With a baby to consider and quite frankly as someone that loathes long distance flying, we extended our lay over in Dubai for a week. Visiting Dubai in September at an average temperature of 105 °F resulted in us spending most of our time doing indoor activities. As an outdoorsy person, this was a bit of a bummer for me. Visiting large shopping malls gets boring quickly but the plethora of different cuisine options kept us happy.
My friends who have been living and working in Dubai for over 5 years, recommended the next visit be between November – March where the temperature averages a much more pleasant 80 °F. It was great seeing my university buddies from Leeds in a new light. Guys I’d never seen in anything at all formal were catching up with me between meetings, wearing three-piece suits. If I asked them if they would enjoy working remotely, I’m certain they’d say ‘No’. Remote Work isn’t for everyone. For my friends, driving in a nice car to the office, being dressed to impress every day, and enjoying the physical presence of their colleagues makes them happy. As technology improves and VR tech such as Oculus become optimized for work, I’m certain remote organizations will benefit from a more interactive team dynamic within 5 years.
Dubai is known for its owe inspiring architecture, with most of the buildings going up within the last 10 years, I’m glad we were able to see it in person. The best highlight for my family was the aquarium at the Atlantis Resort Hotel, it’s amongst the Top 10 in the world, an incredible experience for my 1 year old.
If you’re like me and want to get more of a feel of Dubai’s heritage and culture, I recommend a drive out to the historic district – Bur, Dubai. Friendly banter when bargaining with merchants, eating local food at local prices, and a very different vibe to the glitz and glam of the Dubai everyone knows about.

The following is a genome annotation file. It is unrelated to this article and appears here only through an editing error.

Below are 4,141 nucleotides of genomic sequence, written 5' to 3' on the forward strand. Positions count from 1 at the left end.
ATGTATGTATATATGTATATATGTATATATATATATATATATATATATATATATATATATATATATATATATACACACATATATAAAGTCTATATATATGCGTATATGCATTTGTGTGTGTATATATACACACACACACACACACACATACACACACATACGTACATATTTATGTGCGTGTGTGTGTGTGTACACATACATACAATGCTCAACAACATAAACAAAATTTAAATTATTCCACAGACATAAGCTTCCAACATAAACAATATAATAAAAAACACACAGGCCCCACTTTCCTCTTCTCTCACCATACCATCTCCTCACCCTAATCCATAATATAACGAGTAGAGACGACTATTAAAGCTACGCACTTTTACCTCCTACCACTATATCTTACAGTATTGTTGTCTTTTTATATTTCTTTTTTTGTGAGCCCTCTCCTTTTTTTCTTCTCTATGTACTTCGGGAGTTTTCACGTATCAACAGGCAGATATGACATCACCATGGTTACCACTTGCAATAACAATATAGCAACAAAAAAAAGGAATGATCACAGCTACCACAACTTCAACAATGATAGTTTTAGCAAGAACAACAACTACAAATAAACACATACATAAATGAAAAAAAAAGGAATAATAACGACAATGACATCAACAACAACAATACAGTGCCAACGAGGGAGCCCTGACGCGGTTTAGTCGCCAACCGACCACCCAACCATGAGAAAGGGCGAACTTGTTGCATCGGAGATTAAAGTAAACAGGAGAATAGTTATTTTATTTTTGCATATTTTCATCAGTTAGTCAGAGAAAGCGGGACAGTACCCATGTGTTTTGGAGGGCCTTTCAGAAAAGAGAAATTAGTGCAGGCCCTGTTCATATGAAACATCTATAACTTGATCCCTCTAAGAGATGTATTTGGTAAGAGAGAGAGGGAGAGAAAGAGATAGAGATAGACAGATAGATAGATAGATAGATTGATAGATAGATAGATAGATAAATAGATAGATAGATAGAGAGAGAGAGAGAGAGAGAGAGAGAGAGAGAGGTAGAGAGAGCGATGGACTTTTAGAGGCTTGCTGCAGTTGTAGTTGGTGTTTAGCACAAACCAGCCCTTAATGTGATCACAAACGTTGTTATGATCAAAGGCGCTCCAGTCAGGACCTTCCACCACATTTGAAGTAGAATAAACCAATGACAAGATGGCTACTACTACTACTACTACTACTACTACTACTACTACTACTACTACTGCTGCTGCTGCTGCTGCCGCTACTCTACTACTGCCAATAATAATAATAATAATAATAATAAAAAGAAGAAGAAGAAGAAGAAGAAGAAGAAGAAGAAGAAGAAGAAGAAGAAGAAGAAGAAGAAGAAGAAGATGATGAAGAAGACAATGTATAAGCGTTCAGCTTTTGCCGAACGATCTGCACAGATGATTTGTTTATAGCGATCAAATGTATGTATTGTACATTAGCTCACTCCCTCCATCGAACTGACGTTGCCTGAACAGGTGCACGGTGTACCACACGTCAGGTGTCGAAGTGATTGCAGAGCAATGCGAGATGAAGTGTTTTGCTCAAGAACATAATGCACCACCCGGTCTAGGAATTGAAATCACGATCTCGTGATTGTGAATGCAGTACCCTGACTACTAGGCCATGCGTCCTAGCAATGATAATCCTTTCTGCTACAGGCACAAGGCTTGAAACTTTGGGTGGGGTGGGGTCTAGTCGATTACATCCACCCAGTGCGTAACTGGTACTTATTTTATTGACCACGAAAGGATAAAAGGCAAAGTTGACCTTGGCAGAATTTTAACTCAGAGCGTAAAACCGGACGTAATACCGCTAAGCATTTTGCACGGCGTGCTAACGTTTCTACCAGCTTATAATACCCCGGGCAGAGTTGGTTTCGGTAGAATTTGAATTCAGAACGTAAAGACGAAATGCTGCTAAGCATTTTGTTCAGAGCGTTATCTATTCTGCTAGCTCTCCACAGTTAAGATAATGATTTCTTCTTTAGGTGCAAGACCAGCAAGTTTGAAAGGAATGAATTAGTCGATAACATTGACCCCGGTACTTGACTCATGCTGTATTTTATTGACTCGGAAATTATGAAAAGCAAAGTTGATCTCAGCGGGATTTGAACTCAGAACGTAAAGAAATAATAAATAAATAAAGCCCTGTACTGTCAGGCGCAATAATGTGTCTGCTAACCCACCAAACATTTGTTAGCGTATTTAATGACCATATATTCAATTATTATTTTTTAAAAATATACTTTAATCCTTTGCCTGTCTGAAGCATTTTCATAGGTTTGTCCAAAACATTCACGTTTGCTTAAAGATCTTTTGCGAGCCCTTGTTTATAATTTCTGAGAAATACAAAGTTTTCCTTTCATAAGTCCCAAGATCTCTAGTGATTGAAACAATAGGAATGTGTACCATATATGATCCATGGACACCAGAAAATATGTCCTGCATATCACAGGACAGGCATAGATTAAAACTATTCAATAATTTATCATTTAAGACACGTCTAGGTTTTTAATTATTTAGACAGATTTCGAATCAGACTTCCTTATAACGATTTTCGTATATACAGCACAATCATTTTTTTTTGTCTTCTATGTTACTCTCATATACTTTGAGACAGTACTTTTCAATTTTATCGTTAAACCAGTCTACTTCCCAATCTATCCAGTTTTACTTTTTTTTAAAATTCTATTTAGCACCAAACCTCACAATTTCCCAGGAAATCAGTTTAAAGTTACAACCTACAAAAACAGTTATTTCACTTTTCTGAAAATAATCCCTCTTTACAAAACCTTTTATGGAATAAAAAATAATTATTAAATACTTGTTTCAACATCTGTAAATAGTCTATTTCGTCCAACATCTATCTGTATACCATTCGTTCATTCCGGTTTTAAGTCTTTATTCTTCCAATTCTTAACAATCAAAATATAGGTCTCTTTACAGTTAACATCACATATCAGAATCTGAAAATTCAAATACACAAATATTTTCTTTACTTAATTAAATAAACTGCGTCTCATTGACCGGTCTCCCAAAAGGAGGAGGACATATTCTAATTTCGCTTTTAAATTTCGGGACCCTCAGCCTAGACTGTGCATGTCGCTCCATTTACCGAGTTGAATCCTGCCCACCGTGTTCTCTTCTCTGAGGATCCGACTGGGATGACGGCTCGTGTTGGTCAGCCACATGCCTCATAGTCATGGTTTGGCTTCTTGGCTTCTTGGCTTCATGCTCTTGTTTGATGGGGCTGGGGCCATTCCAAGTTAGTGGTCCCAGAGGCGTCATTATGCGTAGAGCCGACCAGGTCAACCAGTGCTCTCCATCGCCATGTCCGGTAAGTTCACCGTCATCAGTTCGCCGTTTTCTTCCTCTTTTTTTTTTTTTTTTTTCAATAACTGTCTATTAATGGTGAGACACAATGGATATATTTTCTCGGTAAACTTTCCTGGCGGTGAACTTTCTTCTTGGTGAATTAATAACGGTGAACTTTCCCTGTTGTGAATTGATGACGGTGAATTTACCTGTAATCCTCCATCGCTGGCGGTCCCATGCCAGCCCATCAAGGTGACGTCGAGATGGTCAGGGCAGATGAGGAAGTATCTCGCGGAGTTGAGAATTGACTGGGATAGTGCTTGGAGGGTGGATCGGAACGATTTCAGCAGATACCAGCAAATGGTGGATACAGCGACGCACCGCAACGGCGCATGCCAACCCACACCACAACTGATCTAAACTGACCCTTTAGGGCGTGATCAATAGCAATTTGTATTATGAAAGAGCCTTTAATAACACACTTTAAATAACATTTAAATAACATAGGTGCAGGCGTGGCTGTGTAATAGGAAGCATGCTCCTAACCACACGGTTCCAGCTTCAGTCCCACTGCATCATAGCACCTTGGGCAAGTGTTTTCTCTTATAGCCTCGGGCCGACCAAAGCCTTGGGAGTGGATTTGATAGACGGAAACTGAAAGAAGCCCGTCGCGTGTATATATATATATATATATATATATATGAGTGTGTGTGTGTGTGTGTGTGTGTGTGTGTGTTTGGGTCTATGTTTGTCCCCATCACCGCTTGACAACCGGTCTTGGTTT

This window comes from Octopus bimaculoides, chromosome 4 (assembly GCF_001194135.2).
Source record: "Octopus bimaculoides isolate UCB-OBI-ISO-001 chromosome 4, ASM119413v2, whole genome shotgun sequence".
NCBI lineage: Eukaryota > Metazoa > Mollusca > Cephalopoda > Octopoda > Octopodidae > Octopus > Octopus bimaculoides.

I’m loving my experience of working remotely and travelling so far! A packed day of activities followed by work until the late hours can be taxing at times. However, I’d much rather be doing this than commuting through LA traffic daily!

A few thoughts for consideration:

  • US PST work hours in Dubai were 8pm – 2am. The Wi-Fi was great for work and VoIP calls so I didn’t see the need to buy a local sim card.
  • The majority of Dubai’s residents are expats, English is the business language so it’s easy to get around.
  • Prices are equivalent to the US, if not more expensive. Discount brands from the US/UK are charging premium prices in Dubai.
  • Uber is great here! You’re picked up in a luxury Lexus. Unlike most other places in the world, the drivers are employees of the company and not self-employed. Uber are in partnership with Dubai Taxi.
    Next Stop – Kuala Lumpur, Malaysia!